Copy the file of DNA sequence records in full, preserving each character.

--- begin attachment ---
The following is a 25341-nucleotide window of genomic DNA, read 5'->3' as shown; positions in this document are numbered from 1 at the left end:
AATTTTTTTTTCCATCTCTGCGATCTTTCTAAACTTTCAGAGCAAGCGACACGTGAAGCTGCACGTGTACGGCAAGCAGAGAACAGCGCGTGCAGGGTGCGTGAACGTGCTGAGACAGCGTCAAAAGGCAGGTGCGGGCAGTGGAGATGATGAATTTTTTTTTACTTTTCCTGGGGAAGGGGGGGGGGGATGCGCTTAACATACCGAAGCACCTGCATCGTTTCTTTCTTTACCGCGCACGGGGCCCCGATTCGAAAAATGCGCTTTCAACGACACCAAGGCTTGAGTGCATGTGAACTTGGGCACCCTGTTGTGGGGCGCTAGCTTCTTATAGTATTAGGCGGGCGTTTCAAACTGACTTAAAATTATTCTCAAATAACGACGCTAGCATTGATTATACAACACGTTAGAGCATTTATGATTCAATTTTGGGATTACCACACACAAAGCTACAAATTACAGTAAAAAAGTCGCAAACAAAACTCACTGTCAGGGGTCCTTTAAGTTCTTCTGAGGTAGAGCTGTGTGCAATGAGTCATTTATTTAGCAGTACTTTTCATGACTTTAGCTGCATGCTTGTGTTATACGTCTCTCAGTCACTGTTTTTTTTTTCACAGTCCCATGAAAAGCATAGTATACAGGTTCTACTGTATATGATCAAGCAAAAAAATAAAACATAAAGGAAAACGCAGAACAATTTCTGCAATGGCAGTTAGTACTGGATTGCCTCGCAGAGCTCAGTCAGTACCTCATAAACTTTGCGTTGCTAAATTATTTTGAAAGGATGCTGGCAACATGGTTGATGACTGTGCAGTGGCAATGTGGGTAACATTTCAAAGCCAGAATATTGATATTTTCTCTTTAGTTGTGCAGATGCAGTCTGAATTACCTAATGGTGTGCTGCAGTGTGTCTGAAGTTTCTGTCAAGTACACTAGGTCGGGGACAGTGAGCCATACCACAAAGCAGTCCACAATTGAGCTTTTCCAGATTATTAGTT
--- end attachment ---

The following is a 25341-nucleotide window of genomic DNA, read 5'->3' as shown; positions in this document are numbered from 1 at the left end:
AATTTTTTTTTCCATCTCTGCGATCTTTCTAAACTTTCAGAGCAAGCGACACGTGAAGCTGCACGTGTACGGCAAGCAGAGAACAGCGCGTGCAGGGTGCGTGAACGTGCTGAGACAGCGTCAAAAGGCAGGTGCGGGCAGTGGAGATGATGAATTTTTTTTTACTTTTCCTGGGGAAGGGGGGGGGGGATGCGCTTAACATACCGAAGCACCTGCATCGTTTCTTTCTTTACCGCGCACGGGGCCCCGATTCGAAAAATGCGCTTTCAACGACACCAAGGCTTGAGTGCATGTGAACTTGGGCACCCTGTTGTGGGGCGCTAGCTTCTTATAGTATTAGGCGGGCGTTTCAAACTGACTTAAAATTATTCTCAAATAACGACGCTAGCATTGATTATACAACACGTTAGAGCATTTATGATTCAATTTTGGGATTACCACACACAAAGCTACAAATTACAGTAAAAAAGTCGCAAACAAAACTCACTGTCAGGGGTCCTTTAAGTTCTTCTGAGGTAGAGCTGTGTGCAATGAGTCATTTATTTAGCAGTACTTTTCATGACTTTAGCTGCATGCTTGTGTTATACGTCTCTCAGTCACTGTTTTTTTTTTCACAGTCCCATGAAAAGCATAGTATACAGGTTCTACTGTATATGATCAAGCAAAAAAATAAAACATAAAGGAAAACGCAGAACAATTTCTGCAATGGCAGTTAGTACTGGATTGCCTCGCAGAGCTCAGTCAGTACCTCATAAACTTTGCGTTGCTAAATTATTTTGAAAGGATGCTGGCAACATGGTTGATGACTGTGCAGTGGCAATGTGGGTAACATTTCAAAGCCAGAATATTGATATTTTCTCTTTAGTTGTGCAGATGCAGTCTGAATTACCTAATGGTGTGCTGCAGTGTGTCTGAAGTTTCTGTCAAGTACACTAGGTCGGGGACAGTGAGCCATACCACAAAGCAGTCCACAATTGAGCTTTTCCAGATTATTAGTT